Whenever anyone is caught in a less than honorable act a chorus of moral indignation is sure to follow. The irony from the psychoanalytic point of view is that it’s the people who make the most noise, who let their moral indignation be known in no uncertain terms, who are most likely to frequently engage in less than honorable acts themselves.
The object of moral indignation functions as a receptacle for the transfer of pent up psychic energy. This person is on the receiving end of projection, a scapegoat forced to take on the burden of sins for the entire village. Through this process of projection villagers gain temporary reprieve from secret, repressed feelings of guilt and doubt around their own conduct, around their own practice of life. It’s someone else who’s the villain for a time, someone else who’s culpable, someone else who’s the sinner, someone else whose acts should be condemned.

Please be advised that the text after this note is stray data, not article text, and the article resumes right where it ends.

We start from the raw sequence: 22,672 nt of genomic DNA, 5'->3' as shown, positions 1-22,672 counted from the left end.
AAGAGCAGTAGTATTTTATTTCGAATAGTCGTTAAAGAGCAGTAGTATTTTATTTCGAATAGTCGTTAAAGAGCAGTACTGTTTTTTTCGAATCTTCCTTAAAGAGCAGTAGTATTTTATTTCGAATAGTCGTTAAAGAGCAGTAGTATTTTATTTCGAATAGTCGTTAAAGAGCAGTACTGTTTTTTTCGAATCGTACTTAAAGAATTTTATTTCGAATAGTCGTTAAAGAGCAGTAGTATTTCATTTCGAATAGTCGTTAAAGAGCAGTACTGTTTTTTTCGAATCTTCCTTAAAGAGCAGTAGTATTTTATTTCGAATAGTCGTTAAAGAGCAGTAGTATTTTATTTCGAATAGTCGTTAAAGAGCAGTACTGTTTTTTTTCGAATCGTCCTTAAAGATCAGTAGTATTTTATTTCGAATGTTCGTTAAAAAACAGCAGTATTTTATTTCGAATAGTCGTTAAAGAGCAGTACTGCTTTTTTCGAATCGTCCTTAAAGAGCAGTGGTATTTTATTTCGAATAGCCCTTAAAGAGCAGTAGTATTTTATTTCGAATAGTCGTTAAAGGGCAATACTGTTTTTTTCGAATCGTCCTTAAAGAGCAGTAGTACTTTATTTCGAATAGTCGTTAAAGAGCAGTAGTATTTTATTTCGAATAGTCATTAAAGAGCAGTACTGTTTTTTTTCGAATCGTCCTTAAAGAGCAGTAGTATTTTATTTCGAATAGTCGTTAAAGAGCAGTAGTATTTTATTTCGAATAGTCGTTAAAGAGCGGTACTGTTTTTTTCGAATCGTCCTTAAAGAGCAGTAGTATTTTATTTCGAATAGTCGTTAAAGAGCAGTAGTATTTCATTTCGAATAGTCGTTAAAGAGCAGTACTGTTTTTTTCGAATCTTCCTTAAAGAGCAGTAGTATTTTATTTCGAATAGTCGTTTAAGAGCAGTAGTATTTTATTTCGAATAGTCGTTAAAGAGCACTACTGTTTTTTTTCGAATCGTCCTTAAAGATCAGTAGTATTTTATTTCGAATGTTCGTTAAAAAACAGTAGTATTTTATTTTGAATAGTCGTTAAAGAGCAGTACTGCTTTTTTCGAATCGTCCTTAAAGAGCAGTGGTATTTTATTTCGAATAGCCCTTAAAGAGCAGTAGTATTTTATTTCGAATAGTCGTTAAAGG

Those who are quick to forgive in life are able to do so because they recognize their own failings, they don’t repress the undesirable aspects of their personalities but accept themselves as they are, frailties and all. They see the good and the bad in themselves, they admit that they sometimes make mistakes, which lets them accept and forgive the failings of others even though these actions cannot be condoned.
We’re not saying that indignation, even outrage, is always the wrong response, sometimes it’s the only correct response when faced with injustice or evil. But the sort of sanctimonious, moral indignation we’re talking about here has a different quality, it’s not meant to right wrongs, not meant as the impetus to create a more just and loving world, but rather to unburden an uncomfortable psychic load, to point the finger at somebody else in order to feel morally superior for a while.